Orange County

Other locales: Los Angeles & Environs | The Valleys | Central Coast | Inland Empire & the Desert | San Diego & Environs

Porch and Swing, Irvine

Review by Miles Clement

Porch and Swing's pork jowl, braised short rib, and heirloom tomatoes. | Photo by Julee Ho Media

Porch and Swing's pork jowl, braised short rib, and heirloom tomatoes. | Photo by Julee Ho Media

This Southern-leaning restaurant is a case study in hard-won success. Despite launching at the outset of the lockdowns, Porch and Swing still managed to become one of Orange County’s most lauded new dining rooms.

That feat might at first seem improbable. Porch and Swing occupies the bottom corner of an office tower in a palm tree–lined corporate courtyard. The setting is pleasant but sterile, the kind of space that’s barren by dusk. But that same emptiness allows Porch and Swing to take center stage—and the kitchen knows how to handle the spotlight.

The restaurant bills itself as “a taste of Charleston,” and there’s plenty here with which to imagine a Southern vacation. Start with the impeccable skillet corn bread, impossibly light and airy while still retaining some of that signature grit. It’s made even better by a sweet dollop of honey butter.

The menu changes daily, but the heirloom tomatoes are a staple, placed atop a slick of white barbecue sauce and topped with pickled jalapeños and crunchy corn bread crumbs.

Garlic-laced potato gratin is as classic and decadent as it gets. The house salad is seasonal, memorable, and refined: Most recently referred to as the Coast-to-Coast Salad, it showcased ruffled leaves of lettuce, Bosc pear, pickled peaches, toasted pecans, and crispy fried quinoa.

Shrimp recently received a warm-weather makeover with butter beans, charred baby zucchini, and pickled Fresno chiles.

The braised and glazed short rib has, through its various iterations, been one of Porch and Swing’s biggest hits—and deservedly so. But the roasted pork jowl is even better. The pork is encrusted with areas of fatty, crunchy caramelization and is paired with creamy grits and enlivened with a sweet-spicy pepper jam.

By the time dessert is a consideration, there’s really only one proper choice: warm brioche bread pudding served with vanilla semifreddo.

Best dishes: Skillet corn bread, house salad, potato gratin, roasted pork jowl, black tiger shrimp, braised short rib, bread pudding.

Info: Dinner prices: Starters, $11–$21; entrées, $21–$36; desserts, $4–$16. 

San Diego & environs

Other locales: Los Angeles & Environs | The Valleys | Central Coast | Inland Empire & the Desert | Orange County

Vaga, Encinitas

Review by Candice Woo

Vaga's braised lamb shank. | photo by Rob Andrew

Vaga's braised lamb shank. | photo by Rob Andrew

Chef Claudette Zepeda's new restaurant, Vaga, opened this spring at the Alila Marea Beach Resort Encinitas. Perched on a quiet bluff above the picturesque North County coastline, Vaga joins a strong contingent of San Diego–area hotel restaurants that are destinations unto themselves.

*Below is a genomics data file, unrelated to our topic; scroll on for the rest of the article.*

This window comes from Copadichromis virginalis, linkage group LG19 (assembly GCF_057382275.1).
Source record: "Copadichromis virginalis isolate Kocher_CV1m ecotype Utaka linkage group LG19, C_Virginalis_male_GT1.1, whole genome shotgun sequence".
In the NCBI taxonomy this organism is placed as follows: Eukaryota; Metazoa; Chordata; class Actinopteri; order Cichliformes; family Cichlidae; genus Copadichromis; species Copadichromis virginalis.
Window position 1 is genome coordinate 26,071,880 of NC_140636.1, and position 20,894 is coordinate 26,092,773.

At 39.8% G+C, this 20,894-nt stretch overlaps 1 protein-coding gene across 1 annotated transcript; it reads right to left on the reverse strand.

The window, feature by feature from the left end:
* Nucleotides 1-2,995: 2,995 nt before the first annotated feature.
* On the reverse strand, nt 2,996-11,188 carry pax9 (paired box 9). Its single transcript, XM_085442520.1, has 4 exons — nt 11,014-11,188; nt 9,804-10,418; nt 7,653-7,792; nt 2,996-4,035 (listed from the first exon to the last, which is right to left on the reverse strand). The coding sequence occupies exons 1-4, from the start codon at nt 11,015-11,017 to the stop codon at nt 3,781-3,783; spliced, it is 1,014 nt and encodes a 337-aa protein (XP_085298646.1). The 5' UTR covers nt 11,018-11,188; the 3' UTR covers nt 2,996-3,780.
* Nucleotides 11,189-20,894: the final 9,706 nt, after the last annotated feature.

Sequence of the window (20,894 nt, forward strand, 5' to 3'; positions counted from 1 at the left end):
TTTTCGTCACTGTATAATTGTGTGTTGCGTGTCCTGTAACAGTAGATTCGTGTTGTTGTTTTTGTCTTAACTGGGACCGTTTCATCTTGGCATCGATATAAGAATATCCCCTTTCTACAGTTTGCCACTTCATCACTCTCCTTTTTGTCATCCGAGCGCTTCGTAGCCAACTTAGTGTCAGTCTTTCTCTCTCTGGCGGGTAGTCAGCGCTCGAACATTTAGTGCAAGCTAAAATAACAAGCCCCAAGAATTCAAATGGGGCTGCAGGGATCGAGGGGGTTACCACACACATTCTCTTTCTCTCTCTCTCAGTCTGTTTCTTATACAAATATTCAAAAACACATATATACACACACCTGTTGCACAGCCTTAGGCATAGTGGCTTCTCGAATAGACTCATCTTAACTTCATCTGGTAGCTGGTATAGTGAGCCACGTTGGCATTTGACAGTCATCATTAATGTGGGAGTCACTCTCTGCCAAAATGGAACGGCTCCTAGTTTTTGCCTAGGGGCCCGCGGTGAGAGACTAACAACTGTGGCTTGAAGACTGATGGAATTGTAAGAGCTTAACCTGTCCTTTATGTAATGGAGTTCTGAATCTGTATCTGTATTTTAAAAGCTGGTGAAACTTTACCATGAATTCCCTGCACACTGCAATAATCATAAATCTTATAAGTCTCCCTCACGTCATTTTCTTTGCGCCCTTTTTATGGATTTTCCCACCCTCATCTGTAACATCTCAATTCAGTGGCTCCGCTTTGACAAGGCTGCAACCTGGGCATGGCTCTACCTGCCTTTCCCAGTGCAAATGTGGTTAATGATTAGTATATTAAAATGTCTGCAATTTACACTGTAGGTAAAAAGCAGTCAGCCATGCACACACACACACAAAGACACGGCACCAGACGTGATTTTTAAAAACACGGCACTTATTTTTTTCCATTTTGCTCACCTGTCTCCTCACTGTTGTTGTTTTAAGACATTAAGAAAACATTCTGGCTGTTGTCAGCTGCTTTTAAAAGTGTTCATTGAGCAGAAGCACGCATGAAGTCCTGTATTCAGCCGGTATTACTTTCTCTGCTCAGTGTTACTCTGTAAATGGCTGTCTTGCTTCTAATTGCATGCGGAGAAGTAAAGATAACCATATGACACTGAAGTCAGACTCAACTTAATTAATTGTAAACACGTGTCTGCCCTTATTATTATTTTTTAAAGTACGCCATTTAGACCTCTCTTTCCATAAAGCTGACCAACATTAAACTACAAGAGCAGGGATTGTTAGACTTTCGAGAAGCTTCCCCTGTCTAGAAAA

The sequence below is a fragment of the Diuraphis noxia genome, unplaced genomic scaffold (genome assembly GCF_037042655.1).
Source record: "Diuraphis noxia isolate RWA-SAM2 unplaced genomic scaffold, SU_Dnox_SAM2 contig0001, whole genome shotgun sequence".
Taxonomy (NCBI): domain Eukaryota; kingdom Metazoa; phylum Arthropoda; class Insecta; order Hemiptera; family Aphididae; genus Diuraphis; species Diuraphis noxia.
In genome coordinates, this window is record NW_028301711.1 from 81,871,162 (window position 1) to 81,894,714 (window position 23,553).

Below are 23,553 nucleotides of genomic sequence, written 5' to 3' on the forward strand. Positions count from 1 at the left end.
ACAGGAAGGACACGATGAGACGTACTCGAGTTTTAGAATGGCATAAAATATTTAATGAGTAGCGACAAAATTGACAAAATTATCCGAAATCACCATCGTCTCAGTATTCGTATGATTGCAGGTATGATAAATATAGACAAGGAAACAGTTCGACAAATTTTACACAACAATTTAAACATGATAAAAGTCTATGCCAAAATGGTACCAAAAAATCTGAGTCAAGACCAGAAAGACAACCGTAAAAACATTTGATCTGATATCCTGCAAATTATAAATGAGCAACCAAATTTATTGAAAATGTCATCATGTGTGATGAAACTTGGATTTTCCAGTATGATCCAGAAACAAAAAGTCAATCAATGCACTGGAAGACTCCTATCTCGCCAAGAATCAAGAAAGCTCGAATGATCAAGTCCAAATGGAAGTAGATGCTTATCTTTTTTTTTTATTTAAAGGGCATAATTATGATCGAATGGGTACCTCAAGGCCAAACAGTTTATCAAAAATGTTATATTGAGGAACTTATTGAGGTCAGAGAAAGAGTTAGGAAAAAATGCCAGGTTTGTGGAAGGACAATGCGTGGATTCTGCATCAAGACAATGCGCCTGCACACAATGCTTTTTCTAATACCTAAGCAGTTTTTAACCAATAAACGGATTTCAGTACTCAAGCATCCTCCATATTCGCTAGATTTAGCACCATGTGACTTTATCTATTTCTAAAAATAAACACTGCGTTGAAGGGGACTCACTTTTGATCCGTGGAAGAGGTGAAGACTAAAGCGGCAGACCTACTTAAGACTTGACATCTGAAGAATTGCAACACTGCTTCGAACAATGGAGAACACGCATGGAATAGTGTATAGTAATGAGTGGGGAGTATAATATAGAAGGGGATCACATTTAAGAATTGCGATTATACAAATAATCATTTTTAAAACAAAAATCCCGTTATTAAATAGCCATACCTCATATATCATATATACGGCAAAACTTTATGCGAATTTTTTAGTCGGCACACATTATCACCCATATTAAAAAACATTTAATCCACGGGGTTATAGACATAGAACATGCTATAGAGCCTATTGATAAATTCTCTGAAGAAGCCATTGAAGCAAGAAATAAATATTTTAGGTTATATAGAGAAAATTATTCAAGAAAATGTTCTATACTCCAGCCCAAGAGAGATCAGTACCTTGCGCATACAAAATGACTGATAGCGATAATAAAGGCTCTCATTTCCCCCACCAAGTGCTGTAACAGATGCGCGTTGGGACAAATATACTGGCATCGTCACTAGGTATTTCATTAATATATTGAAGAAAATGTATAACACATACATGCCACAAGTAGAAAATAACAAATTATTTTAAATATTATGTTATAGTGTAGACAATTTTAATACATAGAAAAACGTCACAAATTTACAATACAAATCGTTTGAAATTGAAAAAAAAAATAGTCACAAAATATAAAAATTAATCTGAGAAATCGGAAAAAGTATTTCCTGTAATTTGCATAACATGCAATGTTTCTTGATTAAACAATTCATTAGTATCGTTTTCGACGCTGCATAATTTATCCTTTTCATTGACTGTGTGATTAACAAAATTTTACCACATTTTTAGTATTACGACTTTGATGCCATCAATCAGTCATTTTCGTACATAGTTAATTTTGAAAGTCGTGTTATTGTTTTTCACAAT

Zepeda first rose to prominence at Little Italy hot spot Bracero Cocina de Raiz. That helped propel her to open her first restaurant, Liberty Station’s El Jardín, where Zepeda’s hyper-regional take on Mexican cuisine earned her a James Beard semifinalist nomination.

While the food at El Jardín reflected Zepeda’s culinary influences from south of the border, her menu at Vaga is an homage to her San Diego hometown. Two standout dishes at Vaga prominently showcase scallops. The callo de hacha features a special variety of sweet and silky Baja sea scallop, accented by diced young coconut, an airy cloud of coconut foam, and a vibrant carrot sauce. The seafood is presented stunningly on pink stoneware from The Wheel, a local potter. The seared sea scallops, on the other hand, are anchored with a smoky and rich puree of roasted plantains, heirloom corn, and a pleasantly spiced macadamia nut chile oil that didn’t overwhelm the delicate seafood.

The vegan dish at Vaga is anything but an afterthought, though it changes seasonally depending on what Zepeda sources from area farms. On one night, it was a medley of wild mushrooms and a confit squash, rendered hearty and complex with the addition of miso and preserved citrus.

For the main course, order the braised lamb shank, which is destined to be a menu constant. The earthy curry melds Mexican and Indian flavors with pasilla chiles, stewed greens, and tender vaquita beans. It’s served with a side of flaky paratha, one of several breads made in-house.

Local botanicals inspired pastry chef Paola Gonzalez to come up with the Flower Child dessert, a panna cotta subtly flavored with chamomile, rose, and lavender, and paired with tiny amaretti cookies, marigold-infused vanilla marshmallows, and kumquat sherbet.

Best dishes: Callo de hacha, seared scallops, braised lamb, Flower Child dessert.

Info: Dinner prices: Shared plates, soups, and salads, $8–$28; entrées, $18–$40.